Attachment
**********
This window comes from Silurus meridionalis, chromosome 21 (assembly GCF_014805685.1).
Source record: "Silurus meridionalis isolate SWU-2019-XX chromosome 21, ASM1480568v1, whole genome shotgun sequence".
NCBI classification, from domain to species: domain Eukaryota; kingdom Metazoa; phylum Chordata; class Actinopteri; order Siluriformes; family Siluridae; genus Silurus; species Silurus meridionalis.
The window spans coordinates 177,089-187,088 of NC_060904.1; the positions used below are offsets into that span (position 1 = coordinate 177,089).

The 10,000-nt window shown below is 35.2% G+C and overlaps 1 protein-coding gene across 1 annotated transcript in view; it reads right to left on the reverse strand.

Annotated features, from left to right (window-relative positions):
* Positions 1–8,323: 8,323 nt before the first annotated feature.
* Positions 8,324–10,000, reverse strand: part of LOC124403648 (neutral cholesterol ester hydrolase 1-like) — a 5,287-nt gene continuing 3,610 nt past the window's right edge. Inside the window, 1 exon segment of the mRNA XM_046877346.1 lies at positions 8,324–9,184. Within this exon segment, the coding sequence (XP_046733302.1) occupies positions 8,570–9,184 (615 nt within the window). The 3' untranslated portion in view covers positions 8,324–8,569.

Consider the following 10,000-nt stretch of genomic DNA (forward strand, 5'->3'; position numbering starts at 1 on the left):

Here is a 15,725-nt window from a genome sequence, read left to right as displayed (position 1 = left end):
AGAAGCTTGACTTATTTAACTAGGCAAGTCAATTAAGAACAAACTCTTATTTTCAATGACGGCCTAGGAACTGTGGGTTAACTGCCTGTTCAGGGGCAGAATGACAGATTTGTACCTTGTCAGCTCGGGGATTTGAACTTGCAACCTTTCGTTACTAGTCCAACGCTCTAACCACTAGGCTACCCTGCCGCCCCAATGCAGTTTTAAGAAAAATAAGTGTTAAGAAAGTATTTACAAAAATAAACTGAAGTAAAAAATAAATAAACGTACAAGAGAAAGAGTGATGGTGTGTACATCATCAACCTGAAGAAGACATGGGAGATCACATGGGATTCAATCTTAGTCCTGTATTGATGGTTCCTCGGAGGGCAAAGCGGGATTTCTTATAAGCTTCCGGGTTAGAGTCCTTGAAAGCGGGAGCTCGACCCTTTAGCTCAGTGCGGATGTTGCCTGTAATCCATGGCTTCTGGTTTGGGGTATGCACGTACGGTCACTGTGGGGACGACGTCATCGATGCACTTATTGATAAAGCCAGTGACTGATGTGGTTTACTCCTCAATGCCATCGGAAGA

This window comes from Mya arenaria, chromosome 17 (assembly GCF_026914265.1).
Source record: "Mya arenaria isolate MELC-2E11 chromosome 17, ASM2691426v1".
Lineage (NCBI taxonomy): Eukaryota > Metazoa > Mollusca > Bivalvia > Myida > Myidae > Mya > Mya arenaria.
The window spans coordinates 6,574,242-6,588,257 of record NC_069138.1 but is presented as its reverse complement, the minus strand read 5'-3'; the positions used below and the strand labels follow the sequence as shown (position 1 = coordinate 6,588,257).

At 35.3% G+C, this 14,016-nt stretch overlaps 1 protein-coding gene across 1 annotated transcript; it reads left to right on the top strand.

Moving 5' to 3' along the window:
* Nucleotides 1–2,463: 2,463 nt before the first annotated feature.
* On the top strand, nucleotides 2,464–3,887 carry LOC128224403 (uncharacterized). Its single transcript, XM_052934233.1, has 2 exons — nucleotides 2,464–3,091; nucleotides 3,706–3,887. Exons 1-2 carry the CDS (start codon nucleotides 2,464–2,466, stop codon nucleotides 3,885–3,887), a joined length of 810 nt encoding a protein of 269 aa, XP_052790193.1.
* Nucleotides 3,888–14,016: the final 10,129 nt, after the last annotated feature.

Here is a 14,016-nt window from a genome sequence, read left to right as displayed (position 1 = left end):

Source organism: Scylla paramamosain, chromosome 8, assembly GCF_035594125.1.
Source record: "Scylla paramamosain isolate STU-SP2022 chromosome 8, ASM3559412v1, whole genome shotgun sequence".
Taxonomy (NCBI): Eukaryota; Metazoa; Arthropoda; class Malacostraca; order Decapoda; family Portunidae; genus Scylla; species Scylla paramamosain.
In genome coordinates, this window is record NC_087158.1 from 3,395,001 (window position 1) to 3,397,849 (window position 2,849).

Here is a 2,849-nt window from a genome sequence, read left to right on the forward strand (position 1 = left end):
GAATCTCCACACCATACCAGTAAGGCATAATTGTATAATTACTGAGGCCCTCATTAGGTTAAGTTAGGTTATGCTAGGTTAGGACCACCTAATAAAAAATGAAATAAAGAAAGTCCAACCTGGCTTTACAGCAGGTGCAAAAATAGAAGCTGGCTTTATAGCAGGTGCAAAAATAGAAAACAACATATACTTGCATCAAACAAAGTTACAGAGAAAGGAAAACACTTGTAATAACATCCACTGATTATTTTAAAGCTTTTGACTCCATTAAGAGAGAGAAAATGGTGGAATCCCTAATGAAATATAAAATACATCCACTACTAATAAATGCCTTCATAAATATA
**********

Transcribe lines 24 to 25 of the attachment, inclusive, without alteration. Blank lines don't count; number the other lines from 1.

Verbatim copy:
Taxonomy (NCBI): Eukaryota; Metazoa; Arthropoda; class Malacostraca; order Decapoda; family Portunidae; genus Scylla; species Scylla paramamosain.
In genome coordinates, this window is record NC_087158.1 from 3,395,001 (window position 1) to 3,397,849 (window position 2,849).